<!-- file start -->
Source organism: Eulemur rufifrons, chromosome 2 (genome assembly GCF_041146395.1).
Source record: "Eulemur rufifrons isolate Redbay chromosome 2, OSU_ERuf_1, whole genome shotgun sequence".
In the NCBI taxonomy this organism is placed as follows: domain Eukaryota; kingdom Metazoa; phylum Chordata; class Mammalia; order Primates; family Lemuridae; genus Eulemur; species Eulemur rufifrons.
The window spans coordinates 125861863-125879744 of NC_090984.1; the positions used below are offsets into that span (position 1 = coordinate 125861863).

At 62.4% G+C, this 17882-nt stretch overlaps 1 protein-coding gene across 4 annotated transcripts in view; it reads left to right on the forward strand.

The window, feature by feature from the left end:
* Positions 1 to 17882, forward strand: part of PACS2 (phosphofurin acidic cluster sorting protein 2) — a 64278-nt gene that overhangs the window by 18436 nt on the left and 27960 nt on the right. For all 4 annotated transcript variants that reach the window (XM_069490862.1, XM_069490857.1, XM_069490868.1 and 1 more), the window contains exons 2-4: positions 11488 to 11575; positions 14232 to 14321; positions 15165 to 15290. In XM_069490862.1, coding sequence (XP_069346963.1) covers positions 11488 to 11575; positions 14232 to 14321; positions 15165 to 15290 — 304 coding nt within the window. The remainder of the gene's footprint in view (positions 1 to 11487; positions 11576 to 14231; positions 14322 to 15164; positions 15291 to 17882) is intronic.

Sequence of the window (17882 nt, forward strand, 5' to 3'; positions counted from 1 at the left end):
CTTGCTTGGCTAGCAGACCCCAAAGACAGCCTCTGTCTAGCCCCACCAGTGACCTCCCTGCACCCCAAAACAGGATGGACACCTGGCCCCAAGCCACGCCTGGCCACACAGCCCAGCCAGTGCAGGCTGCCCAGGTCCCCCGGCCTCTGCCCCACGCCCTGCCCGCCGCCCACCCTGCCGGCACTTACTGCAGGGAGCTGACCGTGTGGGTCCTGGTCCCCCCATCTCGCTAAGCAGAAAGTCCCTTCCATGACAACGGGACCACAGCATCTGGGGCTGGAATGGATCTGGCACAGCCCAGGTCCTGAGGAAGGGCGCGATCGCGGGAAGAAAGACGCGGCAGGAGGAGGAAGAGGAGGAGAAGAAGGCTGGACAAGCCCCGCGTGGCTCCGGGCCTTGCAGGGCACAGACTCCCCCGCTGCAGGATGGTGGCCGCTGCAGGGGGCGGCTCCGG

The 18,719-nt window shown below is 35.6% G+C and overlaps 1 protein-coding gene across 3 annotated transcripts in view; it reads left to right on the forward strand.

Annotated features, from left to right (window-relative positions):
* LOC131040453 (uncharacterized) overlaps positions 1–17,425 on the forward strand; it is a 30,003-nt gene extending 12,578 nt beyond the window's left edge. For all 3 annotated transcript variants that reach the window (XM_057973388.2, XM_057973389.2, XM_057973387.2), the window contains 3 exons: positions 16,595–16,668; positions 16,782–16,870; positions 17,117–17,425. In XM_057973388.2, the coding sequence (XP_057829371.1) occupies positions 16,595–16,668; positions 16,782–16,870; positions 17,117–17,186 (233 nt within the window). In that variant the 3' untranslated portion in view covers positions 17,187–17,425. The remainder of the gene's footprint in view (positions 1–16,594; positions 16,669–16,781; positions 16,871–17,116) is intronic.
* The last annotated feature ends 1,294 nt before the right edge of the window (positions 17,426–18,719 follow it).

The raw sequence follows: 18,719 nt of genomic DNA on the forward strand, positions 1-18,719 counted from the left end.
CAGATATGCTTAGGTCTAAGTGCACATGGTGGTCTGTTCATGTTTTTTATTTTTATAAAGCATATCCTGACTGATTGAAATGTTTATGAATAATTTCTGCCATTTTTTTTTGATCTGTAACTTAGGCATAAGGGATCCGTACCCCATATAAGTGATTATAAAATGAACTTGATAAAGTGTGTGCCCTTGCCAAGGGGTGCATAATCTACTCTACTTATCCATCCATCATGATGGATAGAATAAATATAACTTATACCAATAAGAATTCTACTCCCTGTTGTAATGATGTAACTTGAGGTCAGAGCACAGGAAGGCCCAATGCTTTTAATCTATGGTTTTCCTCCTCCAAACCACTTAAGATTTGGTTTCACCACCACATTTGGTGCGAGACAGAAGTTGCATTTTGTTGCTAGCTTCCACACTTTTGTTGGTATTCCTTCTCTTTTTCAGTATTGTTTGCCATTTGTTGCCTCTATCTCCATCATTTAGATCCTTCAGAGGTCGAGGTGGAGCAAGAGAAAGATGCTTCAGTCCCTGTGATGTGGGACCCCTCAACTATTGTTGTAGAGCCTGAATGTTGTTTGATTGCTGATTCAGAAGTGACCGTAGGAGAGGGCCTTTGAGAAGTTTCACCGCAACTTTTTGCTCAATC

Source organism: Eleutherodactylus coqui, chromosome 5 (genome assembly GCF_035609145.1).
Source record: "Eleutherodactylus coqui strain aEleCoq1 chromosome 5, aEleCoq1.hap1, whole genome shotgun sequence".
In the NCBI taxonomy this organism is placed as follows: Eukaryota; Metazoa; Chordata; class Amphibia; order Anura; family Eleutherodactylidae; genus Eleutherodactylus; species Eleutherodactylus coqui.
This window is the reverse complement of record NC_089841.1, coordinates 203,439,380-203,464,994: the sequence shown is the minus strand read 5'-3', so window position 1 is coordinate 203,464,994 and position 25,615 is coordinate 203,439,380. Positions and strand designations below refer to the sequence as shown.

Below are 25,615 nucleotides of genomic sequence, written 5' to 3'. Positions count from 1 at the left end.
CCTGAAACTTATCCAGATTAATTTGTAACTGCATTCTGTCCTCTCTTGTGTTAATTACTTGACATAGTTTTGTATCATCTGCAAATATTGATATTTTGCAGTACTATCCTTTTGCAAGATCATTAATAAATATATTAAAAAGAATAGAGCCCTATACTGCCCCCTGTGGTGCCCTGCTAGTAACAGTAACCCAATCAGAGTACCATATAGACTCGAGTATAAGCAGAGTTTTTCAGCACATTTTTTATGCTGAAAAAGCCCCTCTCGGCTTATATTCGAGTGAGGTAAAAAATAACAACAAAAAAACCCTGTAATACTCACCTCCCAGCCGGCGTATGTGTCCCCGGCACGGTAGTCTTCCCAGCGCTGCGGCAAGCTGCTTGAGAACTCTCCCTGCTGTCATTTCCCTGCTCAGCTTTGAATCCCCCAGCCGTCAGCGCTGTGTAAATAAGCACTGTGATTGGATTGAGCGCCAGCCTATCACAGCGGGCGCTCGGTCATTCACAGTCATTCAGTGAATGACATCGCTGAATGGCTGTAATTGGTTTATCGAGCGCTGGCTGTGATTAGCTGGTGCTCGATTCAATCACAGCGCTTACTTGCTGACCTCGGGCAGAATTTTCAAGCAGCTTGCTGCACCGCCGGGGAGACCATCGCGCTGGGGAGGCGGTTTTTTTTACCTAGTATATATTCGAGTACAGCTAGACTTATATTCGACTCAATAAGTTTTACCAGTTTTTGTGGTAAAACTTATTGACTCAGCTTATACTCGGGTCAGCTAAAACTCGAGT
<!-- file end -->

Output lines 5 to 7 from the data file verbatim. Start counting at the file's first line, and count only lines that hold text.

At 62.4% G+C, this 17882-nt stretch overlaps 1 protein-coding gene across 4 annotated transcripts in view; it reads left to right on the forward strand.

The window, feature by feature from the left end:
* Positions 1 to 17882, forward strand: part of PACS2 (phosphofurin acidic cluster sorting protein 2) — a 64278-nt gene that overhangs the window by 18436 nt on the left and 27960 nt on the right. For all 4 annotated transcript variants that reach the window (XM_069490862.1, XM_069490857.1, XM_069490868.1 and 1 more), the window contains exons 2-4: positions 11488 to 11575; positions 14232 to 14321; positions 15165 to 15290. In XM_069490862.1, coding sequence (XP_069346963.1) covers positions 11488 to 11575; positions 14232 to 14321; positions 15165 to 15290 — 304 coding nt within the window. The remainder of the gene's footprint in view (positions 1 to 11487; positions 11576 to 14231; positions 14322 to 15164; positions 15291 to 17882) is intronic.